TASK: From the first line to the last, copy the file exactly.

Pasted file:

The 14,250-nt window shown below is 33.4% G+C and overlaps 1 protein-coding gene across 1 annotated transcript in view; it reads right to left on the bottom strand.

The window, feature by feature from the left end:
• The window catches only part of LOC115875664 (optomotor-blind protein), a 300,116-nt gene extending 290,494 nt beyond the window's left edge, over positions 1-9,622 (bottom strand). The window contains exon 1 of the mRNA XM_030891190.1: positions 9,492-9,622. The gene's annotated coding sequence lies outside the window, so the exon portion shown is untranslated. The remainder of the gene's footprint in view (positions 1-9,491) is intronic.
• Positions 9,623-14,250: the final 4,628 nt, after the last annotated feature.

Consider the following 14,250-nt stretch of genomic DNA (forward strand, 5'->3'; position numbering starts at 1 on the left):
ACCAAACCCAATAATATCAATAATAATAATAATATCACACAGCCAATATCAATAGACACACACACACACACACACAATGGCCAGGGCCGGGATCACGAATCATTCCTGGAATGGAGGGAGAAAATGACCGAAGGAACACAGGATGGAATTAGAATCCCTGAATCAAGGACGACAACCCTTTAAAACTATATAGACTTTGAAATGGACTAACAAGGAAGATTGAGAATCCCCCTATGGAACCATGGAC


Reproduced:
The 14,250-nt window shown below is 33.4% G+C and overlaps 1 protein-coding gene across 1 annotated transcript in view; it reads right to left on the bottom strand.

The window, feature by feature from the left end:
• The window catches only part of LOC115875664 (optomotor-blind protein), a 300,116-nt gene extending 290,494 nt beyond the window's left edge, over positions 1-9,622 (bottom strand). The window contains exon 1 of the mRNA XM_030891190.1: positions 9,492-9,622. The gene's annotated coding sequence lies outside the window, so the exon portion shown is untranslated. The remainder of the gene's footprint in view (positions 1-9,491) is intronic.
• Positions 9,623-14,250: the final 4,628 nt, after the last annotated feature.

Consider the following 14,250-nt stretch of genomic DNA (forward strand, 5'->3'; position numbering starts at 1 on the left):
ACCAAACCCAATAATATCAATAATAATAATAATATCACACAGCCAATATCAATAGACACACACACACACACACACAATGGCCAGGGCCGGGATCACGAATCATTCCTGGAATGGAGGGAGAAAATGACCGAAGGAACACAGGATGGAATTAGAATCCCTGAATCAAGGACGACAACCCTTTAAAACTATATAGACTTTGAAATGGACTAACAAGGAAGATTGAGAATCCCCCTATGGAACCATGGAC